It was Jean Baudrillard who first argued that electronic mass media would ultimately swallow reality, with electronic simulations generated in one place instantly appearing in another, influencing faraway events and shaping the whole world in the media’s image.
A worldwide flow of instant visual and audio representations of distant events generated in PR departments and newsrooms would distort our concept of time, space and truth itself, generating a whirlpool of digital illusions reacting together like chemicals to take on a life of their own.
The fact that faraway happenings were immediately available to our consciousness in the form of video and audio made it all seem real and present in our lives, reflected in such phrases as ‘real-time’ information, ‘live news’ or ‘reality TV.’
Yet reality is distorted by its transformation into digestible images and sounds tailored for consumption by certain audiences, stripped of context by speed of transmission, airbrushed for TV or filtered and ‘spun’ to favour hidden agendas. Digital media meant that reality was lost in its representation.
The centre of this multi-media illusion was the fact that what appeared to be an image of a real or ‘live event’ was in reality, as Blue Peter used to say, ‘one we prepared earlier’.
Even wars are sanitised for TV and filtered through the lens of one side through ‘embedded journalists’ reporting only what their military hosts want the world to see. And warfare has just become a form of theatre as exemplified by France’s made-for-TV airstrikes on Syria in response to terrorist attacks on Paris which caused military experts to observe that “the types of targets they strike right now really are symbolic…it’s all for internal consumption within France.”
Meanwhile events that appear to be spontaneous-from politicians’ gaffes to ‘candid camera’ moments–have often been scripted or organised in PR departments and newsrooms to generate a headline or soundbite serving a particular agenda.
In this blizzard of artificially-generated, de-contextualised, airbrushed electronic information, the truth often lies on the cutting-room floor. Yet when these visual and audio representations seem so real they can begin to influence us and shape our lives until there is no longer any distinction between reality and illusion.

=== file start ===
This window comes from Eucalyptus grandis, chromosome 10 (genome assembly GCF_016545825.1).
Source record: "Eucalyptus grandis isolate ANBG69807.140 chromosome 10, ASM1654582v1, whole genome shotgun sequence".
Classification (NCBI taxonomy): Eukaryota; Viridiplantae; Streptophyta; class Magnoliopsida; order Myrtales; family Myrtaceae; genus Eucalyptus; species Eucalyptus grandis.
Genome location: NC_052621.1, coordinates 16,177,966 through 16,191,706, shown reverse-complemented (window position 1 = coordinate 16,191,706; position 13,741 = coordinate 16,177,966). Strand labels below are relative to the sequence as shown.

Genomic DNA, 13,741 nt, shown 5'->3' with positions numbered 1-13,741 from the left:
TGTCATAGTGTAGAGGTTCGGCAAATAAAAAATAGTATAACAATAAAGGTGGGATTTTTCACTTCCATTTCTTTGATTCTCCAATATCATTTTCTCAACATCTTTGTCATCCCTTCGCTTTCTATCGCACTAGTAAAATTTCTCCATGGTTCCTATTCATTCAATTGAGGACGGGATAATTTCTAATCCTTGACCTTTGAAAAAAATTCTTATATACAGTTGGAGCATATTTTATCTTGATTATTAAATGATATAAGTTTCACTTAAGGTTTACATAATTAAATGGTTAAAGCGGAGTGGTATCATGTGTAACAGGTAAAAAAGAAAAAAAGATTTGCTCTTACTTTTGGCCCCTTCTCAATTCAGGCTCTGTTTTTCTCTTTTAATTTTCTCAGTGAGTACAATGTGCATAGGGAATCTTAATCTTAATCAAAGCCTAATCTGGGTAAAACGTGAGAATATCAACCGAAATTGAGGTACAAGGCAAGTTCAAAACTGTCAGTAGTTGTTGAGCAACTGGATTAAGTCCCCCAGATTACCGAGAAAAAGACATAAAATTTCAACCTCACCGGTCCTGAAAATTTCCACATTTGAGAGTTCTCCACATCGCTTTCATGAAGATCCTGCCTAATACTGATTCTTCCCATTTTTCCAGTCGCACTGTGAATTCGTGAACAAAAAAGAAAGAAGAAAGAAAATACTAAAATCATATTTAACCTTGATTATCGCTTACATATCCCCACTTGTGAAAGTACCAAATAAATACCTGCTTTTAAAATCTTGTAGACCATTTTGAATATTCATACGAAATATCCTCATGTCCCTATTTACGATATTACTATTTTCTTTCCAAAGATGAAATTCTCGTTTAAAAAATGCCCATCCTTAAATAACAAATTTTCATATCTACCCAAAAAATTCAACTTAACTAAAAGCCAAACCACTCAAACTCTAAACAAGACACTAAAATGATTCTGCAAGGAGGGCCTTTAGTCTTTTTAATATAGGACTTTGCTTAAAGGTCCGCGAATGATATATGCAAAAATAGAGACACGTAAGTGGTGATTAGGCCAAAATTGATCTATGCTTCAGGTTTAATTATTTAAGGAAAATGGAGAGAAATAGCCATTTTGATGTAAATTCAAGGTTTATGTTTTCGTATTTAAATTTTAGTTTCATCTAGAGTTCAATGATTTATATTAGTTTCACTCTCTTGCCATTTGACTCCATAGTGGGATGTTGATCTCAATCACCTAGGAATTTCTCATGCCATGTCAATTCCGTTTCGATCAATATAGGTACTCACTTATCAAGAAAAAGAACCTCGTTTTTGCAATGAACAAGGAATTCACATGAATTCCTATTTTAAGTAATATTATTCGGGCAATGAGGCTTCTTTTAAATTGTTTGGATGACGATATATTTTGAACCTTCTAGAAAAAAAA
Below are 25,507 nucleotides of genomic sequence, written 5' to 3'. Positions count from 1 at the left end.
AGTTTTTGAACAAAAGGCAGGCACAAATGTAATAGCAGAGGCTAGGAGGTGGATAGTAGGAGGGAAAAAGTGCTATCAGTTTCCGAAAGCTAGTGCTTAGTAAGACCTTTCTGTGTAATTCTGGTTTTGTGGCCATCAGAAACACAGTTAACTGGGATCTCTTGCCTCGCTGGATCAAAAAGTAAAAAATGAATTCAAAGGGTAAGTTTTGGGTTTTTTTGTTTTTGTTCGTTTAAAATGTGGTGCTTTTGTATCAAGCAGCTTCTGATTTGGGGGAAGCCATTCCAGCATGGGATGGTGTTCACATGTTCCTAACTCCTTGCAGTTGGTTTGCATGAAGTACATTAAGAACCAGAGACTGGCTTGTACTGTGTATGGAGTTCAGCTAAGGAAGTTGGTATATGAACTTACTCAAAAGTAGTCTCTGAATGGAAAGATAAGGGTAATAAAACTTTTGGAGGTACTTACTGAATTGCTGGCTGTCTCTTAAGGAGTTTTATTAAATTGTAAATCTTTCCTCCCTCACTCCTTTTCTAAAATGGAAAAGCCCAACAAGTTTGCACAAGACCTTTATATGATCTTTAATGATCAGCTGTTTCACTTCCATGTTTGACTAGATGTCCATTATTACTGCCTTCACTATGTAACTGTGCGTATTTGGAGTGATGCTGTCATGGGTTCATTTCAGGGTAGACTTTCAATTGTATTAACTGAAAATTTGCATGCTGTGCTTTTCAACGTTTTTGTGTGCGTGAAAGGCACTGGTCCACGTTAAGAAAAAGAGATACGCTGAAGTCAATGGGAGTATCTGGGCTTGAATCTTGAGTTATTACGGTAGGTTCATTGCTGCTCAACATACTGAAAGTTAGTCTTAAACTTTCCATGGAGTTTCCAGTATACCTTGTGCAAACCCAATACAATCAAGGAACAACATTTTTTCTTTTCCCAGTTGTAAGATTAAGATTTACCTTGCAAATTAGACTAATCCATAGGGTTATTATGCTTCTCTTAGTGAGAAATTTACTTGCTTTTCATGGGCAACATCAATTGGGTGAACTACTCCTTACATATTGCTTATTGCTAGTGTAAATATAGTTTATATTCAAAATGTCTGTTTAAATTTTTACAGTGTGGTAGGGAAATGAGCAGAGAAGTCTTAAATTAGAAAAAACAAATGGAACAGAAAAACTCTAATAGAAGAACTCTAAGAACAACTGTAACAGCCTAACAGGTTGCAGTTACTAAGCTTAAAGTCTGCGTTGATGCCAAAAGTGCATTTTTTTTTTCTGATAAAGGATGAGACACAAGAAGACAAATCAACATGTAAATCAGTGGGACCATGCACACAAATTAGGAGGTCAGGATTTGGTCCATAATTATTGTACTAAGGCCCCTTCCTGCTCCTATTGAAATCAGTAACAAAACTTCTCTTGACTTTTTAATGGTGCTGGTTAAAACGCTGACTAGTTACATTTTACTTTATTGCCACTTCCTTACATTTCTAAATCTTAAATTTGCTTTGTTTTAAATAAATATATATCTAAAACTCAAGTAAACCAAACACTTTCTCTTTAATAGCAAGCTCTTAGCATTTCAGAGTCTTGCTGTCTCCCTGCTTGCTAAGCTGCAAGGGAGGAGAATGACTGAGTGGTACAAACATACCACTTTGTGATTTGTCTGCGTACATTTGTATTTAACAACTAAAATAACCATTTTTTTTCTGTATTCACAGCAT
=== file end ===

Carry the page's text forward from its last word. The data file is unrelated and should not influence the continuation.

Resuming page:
Thus it is that sophisticated jihadist recruitment videos inspire thousands of Westerner teenagers to join ISIS, violent films inspire ‘copycat’ attacks, Pokemon Go users call the police to report a ‘stolen Pokemon’, and one-sided media dramatisations of faraway conflicts inspire public support for real military interventions in countries we barely understand.
And recently we witnessed the latest moves to complete the digital illusion rapidly colonising and controlling our lives.
The manufacturers of a new mind-reading wristband claim it can ‘read’ your emotions at any given time, displaying your feelings on a companion app, and ‘nudging’ you towards activities to restore your emotional equilibrium. And Amazon announced plans for the first ever personalised video adverts created on the fly in response to your innermost desires, fears and movements. Powerful algorithms can analyse users’ interests and generate instant ads in response by superimposing images and text onto graphics templates. It sounds like a giant Truman Show, an ever-changing personalised illusion created for each of us that shapes our thoughts and actions.
Personalised ads and mind-reading wristbands take the modern multi-media illusion one step further; not only do we think that what we see and hear is spontaneously generated in real-time, we now believe that our adverts and wristbands really ‘know’ us and are created to cater to our individual needs. Thus we come to depend on electronic media to take constant screenshots of our souls and reflect them back at us to reveal what we are feeling or thinking and what we want at any moment.
Yet this is an illusion; adverts are created not to reflect an understanding of our needs but to influence our thoughts in the desired direction of the advertiser. The purpose of the smartphone and the wristband is to ‘monetise’ its user. Technologies that claim to understand our innermost needs will therefore exert enormous influence over our choices so that their claim to know our needs becomes a self-fulfilling prophecy. They take our patterns of thought and behaviour and fit them into prefabricated categories of enticing adverts, essentially tethering our thoughts to a series of production lines. It transforms electronic media into a giant magic mirror that is not really reflecting anything but generating an image so pervasive that it becomes reality.
‘Mind-reading’ electronic media aims to become a corporate intermediary between our own self-awareness, replacing our self-image with a marketing-defined mirage and a ‘prompt’ to go and buy something.
Unable to understand ourselves without an electronic display screen, we could become like a Narcissus of the digital age, drowning in an illusory image of ourselves.
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